Ms. Studer’s book reveals that the Comintern provided Stalin with detailed knowledge of the circumstances in China and the conflicts between Comintern agents Borodin, who had been sent to China in 1923 as Sun’s personal adviser, and Grigori Voitinsky and the Central Committee of the Chinese Communist Party. A third major agent, Vasily Blyukher, who operated under the pseudonyms of “Galin/Galen” and “Uralsky,” was instrumental in assessing the military situation and operations.
Second, the work underscores how intertwined the Comintern was with the Soviet Communist Party and an instrument to advance Soviet interests. Ms. Studer’s focus on the Comintern’s involvement in China is centered on the 1920s when the complicated relationship between the GMD, the CCP, and the Soviets was pronounced. It was complicated because the Soviets perceived the GMD as a revolutionary instrument rather than the CCP, the GMD attempted to crush the CCP, and because of Stalin’s order for the CCP to penetrate the leftwing of the GMD in the fight against the rightwing of the GMD.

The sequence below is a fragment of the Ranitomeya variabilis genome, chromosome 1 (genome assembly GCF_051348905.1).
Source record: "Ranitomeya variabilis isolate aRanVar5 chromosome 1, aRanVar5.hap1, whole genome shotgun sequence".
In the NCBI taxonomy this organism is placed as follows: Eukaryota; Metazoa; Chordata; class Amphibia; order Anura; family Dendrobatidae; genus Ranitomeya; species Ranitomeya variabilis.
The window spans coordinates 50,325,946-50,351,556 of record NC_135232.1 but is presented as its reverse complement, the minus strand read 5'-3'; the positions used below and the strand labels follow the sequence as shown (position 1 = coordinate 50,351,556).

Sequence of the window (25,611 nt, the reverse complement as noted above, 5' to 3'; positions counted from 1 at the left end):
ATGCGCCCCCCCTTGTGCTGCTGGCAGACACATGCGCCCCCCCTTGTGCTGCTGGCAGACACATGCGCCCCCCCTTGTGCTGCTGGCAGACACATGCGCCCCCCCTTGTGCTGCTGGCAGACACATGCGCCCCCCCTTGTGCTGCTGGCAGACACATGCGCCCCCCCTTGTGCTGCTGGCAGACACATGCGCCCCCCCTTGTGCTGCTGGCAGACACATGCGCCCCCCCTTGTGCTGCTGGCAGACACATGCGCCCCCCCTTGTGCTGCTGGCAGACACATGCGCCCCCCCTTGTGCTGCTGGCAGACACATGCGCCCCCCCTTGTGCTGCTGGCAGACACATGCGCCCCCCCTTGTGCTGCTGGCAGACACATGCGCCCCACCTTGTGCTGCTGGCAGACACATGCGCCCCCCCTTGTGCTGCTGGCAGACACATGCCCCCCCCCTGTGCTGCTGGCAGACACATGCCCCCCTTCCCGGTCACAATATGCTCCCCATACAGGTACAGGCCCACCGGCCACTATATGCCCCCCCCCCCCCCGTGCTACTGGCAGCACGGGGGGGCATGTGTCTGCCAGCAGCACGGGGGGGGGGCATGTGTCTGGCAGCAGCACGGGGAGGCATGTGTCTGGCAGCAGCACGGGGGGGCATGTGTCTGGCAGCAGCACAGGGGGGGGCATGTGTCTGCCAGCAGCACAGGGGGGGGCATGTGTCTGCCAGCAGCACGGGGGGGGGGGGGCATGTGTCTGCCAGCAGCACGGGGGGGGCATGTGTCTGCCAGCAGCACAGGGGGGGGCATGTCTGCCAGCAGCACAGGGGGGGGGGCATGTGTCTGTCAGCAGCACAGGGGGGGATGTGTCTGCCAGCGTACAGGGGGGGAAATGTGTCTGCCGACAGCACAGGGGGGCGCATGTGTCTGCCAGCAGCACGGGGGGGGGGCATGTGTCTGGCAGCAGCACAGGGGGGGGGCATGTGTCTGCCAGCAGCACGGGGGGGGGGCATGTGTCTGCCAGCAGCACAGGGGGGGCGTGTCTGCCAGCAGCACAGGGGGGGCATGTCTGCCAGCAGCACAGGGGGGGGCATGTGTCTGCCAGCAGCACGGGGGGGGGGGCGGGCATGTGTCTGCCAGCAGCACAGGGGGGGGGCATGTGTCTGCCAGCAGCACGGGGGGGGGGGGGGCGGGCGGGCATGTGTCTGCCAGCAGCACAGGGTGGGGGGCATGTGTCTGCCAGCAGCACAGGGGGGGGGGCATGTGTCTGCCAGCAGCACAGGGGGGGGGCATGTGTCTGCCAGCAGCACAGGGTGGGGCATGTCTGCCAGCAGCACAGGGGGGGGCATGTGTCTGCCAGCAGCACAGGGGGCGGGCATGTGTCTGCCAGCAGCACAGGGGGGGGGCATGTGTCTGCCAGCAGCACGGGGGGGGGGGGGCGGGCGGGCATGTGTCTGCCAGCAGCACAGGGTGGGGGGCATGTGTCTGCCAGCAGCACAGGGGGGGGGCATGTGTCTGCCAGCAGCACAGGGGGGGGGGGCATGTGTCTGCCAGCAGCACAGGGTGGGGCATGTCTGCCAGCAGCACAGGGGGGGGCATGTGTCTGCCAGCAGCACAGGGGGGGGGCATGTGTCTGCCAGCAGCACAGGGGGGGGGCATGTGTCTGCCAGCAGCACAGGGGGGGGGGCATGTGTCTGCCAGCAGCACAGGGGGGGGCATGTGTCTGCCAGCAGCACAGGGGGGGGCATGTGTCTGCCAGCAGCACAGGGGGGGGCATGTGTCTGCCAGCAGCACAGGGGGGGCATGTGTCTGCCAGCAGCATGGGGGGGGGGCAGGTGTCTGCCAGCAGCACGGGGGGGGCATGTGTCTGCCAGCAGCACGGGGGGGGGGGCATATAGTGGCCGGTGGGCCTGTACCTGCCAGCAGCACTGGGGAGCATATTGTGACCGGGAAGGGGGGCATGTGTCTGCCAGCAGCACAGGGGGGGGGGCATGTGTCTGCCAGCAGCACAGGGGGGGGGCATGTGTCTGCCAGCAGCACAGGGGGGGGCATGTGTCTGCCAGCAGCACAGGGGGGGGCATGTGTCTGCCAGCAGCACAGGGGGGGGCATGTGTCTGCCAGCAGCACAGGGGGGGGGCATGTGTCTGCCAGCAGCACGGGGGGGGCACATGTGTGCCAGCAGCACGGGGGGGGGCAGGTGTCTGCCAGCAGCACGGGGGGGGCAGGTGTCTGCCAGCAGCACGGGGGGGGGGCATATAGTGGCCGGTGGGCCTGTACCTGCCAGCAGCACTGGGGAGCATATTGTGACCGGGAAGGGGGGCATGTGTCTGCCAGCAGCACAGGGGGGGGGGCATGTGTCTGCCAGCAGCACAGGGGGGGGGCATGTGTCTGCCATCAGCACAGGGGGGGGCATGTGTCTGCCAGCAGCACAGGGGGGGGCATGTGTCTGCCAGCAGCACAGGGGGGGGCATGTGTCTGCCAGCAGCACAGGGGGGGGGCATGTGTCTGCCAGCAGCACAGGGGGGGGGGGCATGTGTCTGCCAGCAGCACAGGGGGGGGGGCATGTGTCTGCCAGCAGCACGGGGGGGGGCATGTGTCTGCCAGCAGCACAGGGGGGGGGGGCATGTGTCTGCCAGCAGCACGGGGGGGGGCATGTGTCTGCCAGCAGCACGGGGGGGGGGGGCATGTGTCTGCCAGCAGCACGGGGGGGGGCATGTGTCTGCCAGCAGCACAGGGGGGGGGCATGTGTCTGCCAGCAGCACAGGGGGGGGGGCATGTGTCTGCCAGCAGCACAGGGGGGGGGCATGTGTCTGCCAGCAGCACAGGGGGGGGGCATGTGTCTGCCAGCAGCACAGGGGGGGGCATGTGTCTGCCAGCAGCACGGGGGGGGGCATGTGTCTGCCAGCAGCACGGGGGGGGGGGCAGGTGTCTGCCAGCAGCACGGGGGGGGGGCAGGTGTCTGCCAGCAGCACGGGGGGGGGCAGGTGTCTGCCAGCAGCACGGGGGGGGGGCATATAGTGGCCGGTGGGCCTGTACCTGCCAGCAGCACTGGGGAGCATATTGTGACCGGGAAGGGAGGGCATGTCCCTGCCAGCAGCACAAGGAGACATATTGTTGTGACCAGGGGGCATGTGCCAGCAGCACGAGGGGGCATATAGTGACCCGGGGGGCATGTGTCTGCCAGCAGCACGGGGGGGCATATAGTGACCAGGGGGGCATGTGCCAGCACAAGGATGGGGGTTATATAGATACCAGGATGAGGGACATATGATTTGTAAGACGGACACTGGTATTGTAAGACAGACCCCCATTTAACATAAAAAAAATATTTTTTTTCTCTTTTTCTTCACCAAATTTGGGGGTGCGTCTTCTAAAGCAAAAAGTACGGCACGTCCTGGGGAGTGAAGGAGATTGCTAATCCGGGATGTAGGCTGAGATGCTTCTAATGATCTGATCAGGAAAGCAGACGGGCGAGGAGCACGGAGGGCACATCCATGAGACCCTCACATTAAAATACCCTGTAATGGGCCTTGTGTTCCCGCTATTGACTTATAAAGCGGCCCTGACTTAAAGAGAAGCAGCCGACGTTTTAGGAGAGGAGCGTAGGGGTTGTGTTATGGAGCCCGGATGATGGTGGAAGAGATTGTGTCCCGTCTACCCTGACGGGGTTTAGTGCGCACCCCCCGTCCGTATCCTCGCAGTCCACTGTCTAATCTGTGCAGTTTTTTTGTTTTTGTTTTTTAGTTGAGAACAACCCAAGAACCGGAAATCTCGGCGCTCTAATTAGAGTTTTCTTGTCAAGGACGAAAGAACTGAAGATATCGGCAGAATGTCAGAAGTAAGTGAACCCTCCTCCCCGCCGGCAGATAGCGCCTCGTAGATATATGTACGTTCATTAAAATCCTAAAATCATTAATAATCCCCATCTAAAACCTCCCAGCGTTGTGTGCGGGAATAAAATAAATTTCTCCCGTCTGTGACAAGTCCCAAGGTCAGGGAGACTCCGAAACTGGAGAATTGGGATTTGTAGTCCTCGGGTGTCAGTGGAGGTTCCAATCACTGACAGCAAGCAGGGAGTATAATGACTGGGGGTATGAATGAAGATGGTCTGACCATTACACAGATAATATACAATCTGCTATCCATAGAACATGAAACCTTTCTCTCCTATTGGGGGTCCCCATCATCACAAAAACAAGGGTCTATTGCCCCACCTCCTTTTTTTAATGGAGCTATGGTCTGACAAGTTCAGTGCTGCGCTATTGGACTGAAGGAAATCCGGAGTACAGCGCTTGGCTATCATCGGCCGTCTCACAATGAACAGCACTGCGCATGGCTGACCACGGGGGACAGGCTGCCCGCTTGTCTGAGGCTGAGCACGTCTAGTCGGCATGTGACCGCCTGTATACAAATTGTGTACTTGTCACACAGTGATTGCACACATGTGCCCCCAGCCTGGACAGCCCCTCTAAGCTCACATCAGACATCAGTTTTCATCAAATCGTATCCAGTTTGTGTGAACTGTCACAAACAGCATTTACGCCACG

The lessons taught by the Comintern as the “ABCs” of advancing communist revolution and control are well evinced in the Chinese regime’s historical and contemporary efforts to advance communism. The ubiquity of agents, the United Front Work Department in its formal and informal guises, and the centrality of advancing the Party’s objectives remind us that the CCP has employed many of the tactics employed in the early decades of the Comintern.
An important element outside the scope of Ms. Studer’s analysis is the international dimension. While the Comintern’s penetration of the GMD and heavy influence on the CCP is necessary to understand, so is the balance between Soviet, Japanese, and German influence in China, as well as the British and American presence. Stalin also wanted a China that was sufficiently coherent to offset Japanese power and maintain a separation from British and American influence. He also kept a watchful eye on the German military mission to China, as Stalin did not want Berlin to be able to advance its interests at the Soviet Union’s expense. These strategic considerations mean the GMD was more important to the Soviet Union than the CCP.
The hard truth for the Chinese Communist Party is that its genesis, survival, and ultimate success were due to the Soviet Union and its direct actions and indirect ones conducted through the Comintern, the Japanese invasion, and the decisions made by the United States. Ms. Studer’s book shows us that the Comintern was a watchful and stern parent of the CCP but a parent who clearly favored the elder brother—the GMD. Dependence upon the Soviet Union is a history the CCP wants to forget. Ms. Studer’s work helps to ensure that it cannot be ignored. Moreover, U.S. officials and others should not be reluctant to remind CCP officials that the Party is artificial and illegitimate in every respect.